Raise or Recognition? Korn Ferry Survey Finds Professionals Split on Whether they Want to Get Paid More or Promoted
-- Nearly a Third Say They’d Look for a New Job if Passed Over for
-- “Bottleneck or Nowhere to Go” Top Reason for No Promotion, Followed by “Politics” --
LOS ANGELES--(BUSINESS WIRE)-- When considering what reward matters most in the workplace, professionals are split on whether they prefer recognition or extra compensation. That's according to a new Korn Ferry (NYSE: KFY) survey.
In the December 2018 survey, 45 percent of professionals said they would prefer a promotion with no raise, with 55 percent saying they would prefer a raise with no promotion.
“Appropriate compensation is key to a professional’s job satisfaction, but at least as important is recognition for a job well done. This is critical for motivating and retaining your talent. One of the most visible forms of recognition is a promotion,” said Dennis Baltzley, Korn Ferry global head of leadership development solutions. “Organizational leaders must set expectations of constant learning, and this means development and career plans at all levels, so employees see a path for broadening, deepening, or advancement.”
Unfortunately, according to the survey, many organizations are not doing an adequate job of creating clear advancement opportunities for professionals. Nearly two-thirds (61 percent) of respondents who did not get a promotion within the last 12 months cited “bottleneck or nowhere to go” as the main reason. Seventeen percent said “office politics” got in their way of moving up the ladder.
Half (50 percent) of respondents said they will not ask for a promotion this year. Of those respondents, nearly a third (28 percent) admitted they are not ready for a promotion, and 15 percent said they are afraid and don’t know how to ask.
If they were passed over for a promotion, nearly one-third (31 percent) said they’d be on the job hunt, either immediately or as a passive job seeker.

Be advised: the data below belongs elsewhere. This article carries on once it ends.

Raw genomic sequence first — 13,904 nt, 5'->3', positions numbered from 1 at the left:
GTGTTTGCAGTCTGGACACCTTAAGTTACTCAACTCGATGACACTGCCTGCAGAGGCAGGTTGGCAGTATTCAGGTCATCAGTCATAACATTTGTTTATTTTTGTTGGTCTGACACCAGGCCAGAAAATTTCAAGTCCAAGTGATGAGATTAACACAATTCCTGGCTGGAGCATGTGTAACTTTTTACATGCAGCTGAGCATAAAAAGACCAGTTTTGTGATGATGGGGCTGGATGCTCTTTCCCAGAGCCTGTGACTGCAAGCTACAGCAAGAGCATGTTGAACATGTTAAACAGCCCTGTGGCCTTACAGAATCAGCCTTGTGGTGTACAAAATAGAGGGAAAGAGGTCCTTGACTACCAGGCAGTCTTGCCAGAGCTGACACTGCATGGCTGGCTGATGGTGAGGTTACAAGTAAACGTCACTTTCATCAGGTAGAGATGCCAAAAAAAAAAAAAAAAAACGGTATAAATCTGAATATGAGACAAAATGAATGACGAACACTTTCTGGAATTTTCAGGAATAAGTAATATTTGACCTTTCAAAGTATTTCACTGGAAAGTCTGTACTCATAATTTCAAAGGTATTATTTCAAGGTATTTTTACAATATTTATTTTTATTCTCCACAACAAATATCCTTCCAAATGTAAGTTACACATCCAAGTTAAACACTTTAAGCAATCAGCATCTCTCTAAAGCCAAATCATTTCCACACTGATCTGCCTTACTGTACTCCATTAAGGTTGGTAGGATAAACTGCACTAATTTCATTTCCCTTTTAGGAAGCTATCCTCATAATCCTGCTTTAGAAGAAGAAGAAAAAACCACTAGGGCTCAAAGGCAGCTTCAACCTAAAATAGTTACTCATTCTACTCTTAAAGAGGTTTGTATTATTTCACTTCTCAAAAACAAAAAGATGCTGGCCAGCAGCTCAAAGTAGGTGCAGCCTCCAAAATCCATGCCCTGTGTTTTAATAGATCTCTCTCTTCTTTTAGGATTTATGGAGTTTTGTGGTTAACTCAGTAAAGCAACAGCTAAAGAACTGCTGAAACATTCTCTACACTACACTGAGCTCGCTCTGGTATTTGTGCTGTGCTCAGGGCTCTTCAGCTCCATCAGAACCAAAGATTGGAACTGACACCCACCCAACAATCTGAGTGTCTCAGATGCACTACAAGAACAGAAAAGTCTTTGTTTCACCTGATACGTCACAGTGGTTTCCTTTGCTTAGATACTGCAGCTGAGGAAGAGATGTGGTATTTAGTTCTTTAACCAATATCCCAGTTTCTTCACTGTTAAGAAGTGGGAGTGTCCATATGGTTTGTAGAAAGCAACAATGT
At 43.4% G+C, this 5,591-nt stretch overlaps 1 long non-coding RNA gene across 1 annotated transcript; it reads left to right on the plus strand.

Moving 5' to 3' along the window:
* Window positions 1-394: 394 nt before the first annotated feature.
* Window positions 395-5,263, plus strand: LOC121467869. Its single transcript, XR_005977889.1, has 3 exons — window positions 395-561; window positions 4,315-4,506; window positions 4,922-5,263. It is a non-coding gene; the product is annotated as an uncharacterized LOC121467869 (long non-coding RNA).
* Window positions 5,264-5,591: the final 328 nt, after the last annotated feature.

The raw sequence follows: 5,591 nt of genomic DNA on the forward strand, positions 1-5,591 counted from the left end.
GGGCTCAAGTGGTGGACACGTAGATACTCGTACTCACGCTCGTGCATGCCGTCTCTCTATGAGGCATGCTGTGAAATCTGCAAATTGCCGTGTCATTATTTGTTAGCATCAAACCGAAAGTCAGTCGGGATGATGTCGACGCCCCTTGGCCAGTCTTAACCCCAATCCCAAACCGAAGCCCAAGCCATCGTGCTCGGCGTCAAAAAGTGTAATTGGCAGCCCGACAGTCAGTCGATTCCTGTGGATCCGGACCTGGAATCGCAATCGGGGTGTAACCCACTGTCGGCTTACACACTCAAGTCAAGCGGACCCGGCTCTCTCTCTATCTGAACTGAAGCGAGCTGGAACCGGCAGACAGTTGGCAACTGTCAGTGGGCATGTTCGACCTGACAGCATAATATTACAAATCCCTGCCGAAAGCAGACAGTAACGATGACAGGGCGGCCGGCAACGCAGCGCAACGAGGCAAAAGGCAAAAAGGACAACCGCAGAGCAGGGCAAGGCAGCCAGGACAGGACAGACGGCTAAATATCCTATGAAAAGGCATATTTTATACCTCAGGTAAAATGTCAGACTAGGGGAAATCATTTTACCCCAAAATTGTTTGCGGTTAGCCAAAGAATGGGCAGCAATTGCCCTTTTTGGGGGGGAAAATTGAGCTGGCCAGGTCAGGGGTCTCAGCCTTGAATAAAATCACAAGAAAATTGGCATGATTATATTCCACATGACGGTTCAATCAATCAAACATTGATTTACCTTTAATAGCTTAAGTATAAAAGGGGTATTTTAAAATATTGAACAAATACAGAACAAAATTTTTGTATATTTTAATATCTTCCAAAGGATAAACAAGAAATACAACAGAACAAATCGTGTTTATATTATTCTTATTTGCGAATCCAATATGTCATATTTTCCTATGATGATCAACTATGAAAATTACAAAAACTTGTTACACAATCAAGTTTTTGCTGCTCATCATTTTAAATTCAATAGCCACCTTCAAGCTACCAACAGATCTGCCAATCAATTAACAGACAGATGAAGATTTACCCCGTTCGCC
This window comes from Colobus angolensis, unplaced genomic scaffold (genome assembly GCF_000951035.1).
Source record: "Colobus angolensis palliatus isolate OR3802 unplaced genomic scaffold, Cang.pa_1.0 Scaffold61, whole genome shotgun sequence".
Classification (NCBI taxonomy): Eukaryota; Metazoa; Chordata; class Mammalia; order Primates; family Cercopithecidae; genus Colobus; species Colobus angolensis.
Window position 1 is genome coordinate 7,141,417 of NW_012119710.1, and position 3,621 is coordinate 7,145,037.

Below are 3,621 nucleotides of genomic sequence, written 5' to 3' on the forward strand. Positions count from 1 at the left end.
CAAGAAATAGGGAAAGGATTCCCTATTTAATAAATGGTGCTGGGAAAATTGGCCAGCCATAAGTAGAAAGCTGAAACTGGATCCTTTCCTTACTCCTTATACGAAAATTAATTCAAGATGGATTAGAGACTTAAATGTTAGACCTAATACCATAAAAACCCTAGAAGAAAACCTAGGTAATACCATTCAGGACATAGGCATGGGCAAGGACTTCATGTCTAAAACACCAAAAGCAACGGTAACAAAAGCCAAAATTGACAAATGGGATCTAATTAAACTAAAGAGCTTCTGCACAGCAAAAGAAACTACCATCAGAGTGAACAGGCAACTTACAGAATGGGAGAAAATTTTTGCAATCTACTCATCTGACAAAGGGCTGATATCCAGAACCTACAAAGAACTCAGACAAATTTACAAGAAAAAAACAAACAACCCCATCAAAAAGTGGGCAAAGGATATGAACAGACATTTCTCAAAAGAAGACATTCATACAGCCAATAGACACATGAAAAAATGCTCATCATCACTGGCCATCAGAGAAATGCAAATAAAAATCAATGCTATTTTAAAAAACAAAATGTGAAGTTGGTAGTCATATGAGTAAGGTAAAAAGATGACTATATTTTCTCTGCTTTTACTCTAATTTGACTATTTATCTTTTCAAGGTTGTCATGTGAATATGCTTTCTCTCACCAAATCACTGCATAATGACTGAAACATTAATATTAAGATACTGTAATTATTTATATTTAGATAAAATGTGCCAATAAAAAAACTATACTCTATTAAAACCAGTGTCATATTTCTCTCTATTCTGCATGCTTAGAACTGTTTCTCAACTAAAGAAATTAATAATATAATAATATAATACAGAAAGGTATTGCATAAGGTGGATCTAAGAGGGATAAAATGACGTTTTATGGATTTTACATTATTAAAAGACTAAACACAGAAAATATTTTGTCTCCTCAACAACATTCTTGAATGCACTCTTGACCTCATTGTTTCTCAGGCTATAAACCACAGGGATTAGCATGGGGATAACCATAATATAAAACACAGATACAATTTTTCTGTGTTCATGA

In terms of timing for promotions, 44 percent said they thought it was appropriate to be promoted after 2-3 years on the job. About a quarter (24 percent) said they should get a promotion after 1-2 years in a role, and 7 percent felt they should be promoted even if they’ve been on the job for a year or less.
“The key to job progression is ongoing development and coaching to ensure professionals are receiving feedback in terms of how they are doing in their current role and what they need to do to be ready to take on added responsibility,” said Baltzley. “And even if an employee is not yet ready for the next role, knowing that there is potential for a promotion to a more challenging role is an excellent way to retain top talent.”
About the Survey – The Korn Ferry survey was conducted in December 2018 and garnered 1,327 responses.
Would you rather receive:
|A promotion with no salary increase
|A salary increase with no promotion
Did you receive a promotion in the last 12 months?
Do you expect to receive a promotion within the next 12 months?
Will you ask for a promotion in the next 12 months?
If you are not asking for a promotion in the next 12 months, what is the top reason?
|I’m afraid, don’t know how to ask
|I’m not ready for a promotion
|I have recently received a promotion
If you haven’t received a promotion in the last 12 months, what’s the most likely reason?
|I’m not yet qualified
|Bottleneck, nowhere to go
|Unwillingness by my company to offer
|compensation tied to the promotion
How long (on average) do you expect to stay in a role before being promoted?
|A year or less
|One to two years
|More than five years
If you are passed over for a promotion, would you:
|Quit with no job prospect
|Immediately look for a new job
|Become a passive job seeker
|Identify the reasons and work to improve
|Take no action
What is the most likely action you would take if you wanted a promotion?
|Have a conversation with my
|boss and identify growth areas
|Get a new job offer and hope my
|company counters with a promotion
|Work longer hours
|Take on more responsibility
About Korn Ferry
Korn Ferry is a global organizational consulting firm. We help clients synchronize strategy and talent to drive superior performance. We work with organizations to design their structures, roles, and responsibilities. We help them hire the right people to bring their strategy to life. And we advise them on how to reward, develop, and motivate their people.
Source: Korn Ferry
Released January 14, 2019